posted by Josh Goodman
Studious Governing.com readers might have noticed the Daily Digit stating that only 1% of Oklahoma residents live in areas where 911 callers from cell phones can be located precisely. As a recent GAO report pointed out, Oklahoma isn't the only state that has this problem.
Officials distinguish between "Phase I" and "Phase II" 911 location identifying service. Under Phase I, 911 operators can identify a caller's general location based on the cell tower or cell site that receives the call. Phase II is more precise. A caller's location can usually be identified within 50-300 meters.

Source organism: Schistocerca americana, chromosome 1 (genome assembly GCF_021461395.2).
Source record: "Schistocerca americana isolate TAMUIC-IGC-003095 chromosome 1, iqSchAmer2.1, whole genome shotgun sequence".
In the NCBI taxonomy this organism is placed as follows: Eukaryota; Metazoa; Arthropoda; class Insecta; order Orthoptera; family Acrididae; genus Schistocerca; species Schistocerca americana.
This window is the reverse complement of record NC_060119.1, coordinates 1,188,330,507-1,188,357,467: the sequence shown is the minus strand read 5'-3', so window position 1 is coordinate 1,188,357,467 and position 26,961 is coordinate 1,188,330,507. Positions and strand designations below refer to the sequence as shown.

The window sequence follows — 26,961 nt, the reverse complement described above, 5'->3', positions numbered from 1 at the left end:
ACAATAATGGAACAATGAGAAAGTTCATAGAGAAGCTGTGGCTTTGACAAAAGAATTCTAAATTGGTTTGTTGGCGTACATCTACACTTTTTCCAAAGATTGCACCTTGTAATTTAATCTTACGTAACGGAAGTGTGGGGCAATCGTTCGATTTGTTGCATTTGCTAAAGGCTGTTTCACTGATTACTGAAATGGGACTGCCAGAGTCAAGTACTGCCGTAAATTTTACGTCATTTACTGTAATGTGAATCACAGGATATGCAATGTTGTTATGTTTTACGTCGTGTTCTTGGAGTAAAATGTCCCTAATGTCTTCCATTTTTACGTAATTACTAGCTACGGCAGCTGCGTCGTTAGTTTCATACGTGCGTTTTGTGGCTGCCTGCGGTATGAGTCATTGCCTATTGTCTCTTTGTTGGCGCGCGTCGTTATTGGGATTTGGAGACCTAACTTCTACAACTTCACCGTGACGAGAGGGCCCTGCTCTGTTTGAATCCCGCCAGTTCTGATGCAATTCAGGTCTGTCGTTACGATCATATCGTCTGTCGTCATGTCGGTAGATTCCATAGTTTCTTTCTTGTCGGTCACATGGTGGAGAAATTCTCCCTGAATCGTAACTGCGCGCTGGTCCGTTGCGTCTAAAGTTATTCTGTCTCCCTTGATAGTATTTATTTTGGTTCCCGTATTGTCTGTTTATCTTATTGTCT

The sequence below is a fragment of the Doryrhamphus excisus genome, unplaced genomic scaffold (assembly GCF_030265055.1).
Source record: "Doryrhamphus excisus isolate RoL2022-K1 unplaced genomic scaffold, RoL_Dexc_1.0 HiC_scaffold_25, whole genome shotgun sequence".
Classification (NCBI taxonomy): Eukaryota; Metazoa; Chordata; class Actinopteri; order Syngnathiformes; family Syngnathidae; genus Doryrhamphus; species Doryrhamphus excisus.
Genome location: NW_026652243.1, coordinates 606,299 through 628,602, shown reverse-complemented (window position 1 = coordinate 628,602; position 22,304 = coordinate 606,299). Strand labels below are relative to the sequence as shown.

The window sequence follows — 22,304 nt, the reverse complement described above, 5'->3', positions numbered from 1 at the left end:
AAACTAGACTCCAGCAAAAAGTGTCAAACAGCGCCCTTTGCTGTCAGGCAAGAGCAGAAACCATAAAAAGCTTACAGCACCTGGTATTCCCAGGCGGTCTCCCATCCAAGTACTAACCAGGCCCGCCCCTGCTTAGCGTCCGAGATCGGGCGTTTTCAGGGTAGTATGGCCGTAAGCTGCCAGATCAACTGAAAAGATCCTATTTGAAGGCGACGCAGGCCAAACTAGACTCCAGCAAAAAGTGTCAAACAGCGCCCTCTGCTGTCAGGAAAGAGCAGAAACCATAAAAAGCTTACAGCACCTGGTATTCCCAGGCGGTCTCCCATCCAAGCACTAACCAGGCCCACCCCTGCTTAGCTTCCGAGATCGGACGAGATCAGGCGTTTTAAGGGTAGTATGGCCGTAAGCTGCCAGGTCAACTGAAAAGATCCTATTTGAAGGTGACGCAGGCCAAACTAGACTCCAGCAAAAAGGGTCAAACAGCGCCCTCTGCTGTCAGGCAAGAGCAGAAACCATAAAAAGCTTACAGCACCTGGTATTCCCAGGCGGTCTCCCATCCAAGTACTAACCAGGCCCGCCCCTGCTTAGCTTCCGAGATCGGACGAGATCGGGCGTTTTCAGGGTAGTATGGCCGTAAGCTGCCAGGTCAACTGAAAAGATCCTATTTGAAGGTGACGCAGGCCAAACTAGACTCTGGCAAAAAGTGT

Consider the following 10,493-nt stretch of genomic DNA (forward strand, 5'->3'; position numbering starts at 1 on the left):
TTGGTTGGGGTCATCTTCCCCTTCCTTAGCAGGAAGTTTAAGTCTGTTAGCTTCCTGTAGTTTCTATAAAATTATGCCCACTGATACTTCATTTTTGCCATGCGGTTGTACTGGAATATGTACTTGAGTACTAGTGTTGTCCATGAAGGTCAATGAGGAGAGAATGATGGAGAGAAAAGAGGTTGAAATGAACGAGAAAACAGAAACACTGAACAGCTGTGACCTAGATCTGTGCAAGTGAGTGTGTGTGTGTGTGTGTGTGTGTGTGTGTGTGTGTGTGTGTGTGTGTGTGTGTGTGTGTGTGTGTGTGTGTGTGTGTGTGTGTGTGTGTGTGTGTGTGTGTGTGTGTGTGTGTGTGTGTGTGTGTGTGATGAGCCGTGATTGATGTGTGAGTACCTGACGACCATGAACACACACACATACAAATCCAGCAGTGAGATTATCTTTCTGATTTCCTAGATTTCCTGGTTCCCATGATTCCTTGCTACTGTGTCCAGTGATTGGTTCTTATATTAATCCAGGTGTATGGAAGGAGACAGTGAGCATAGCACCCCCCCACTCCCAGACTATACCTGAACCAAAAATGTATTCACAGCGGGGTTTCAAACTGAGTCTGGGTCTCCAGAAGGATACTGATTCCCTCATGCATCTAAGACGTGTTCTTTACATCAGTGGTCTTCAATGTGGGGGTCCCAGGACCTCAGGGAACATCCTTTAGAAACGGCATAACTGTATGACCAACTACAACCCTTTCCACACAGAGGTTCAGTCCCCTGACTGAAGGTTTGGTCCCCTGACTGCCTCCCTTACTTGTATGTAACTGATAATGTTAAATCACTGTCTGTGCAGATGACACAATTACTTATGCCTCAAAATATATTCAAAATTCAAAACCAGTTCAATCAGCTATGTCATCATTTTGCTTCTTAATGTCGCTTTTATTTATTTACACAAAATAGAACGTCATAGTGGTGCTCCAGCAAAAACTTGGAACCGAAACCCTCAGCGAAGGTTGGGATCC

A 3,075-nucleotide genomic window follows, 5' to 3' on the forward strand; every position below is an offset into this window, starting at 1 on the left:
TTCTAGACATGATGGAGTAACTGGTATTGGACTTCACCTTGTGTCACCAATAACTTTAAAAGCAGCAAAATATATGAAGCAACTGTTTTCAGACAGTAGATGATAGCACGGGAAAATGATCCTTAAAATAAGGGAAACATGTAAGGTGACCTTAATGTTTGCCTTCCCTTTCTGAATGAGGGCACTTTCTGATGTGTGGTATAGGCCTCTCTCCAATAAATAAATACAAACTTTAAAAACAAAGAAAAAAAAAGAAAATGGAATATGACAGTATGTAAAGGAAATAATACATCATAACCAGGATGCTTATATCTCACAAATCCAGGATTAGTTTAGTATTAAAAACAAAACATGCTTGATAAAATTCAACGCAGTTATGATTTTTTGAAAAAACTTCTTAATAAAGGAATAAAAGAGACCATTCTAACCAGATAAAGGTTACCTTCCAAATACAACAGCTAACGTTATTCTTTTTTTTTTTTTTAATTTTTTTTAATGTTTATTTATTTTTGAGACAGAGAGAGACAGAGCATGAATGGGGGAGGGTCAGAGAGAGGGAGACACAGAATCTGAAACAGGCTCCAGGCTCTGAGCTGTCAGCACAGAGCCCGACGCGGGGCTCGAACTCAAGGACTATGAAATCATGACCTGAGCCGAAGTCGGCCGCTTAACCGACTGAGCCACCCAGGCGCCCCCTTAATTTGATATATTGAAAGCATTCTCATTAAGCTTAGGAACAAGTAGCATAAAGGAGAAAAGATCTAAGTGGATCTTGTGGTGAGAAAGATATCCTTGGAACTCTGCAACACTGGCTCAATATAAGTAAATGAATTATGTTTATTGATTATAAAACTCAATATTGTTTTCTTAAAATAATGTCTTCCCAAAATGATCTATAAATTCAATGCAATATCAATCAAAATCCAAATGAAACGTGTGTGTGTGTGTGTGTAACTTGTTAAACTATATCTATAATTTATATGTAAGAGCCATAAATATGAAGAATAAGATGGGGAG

The Oklahoma statistic refers to Phase II coverage -- the state is in the 40%-60% range for Phase I. A few states are actually worse off. The GAO report has a handy map on page 10 (page 14 of the PDF) that shows how each one is doing. Ohio, Wisconsin, Montana, Utah and Hawaii all have less than 40% of their populations with Phase I coverage.
Officials from several states told GAO that insufficient funding was the reason they weren't making progress faster. But, given that close to 82 million 911 calls are placed annually from cell phones, shouldn't this be a priority for state budgeters?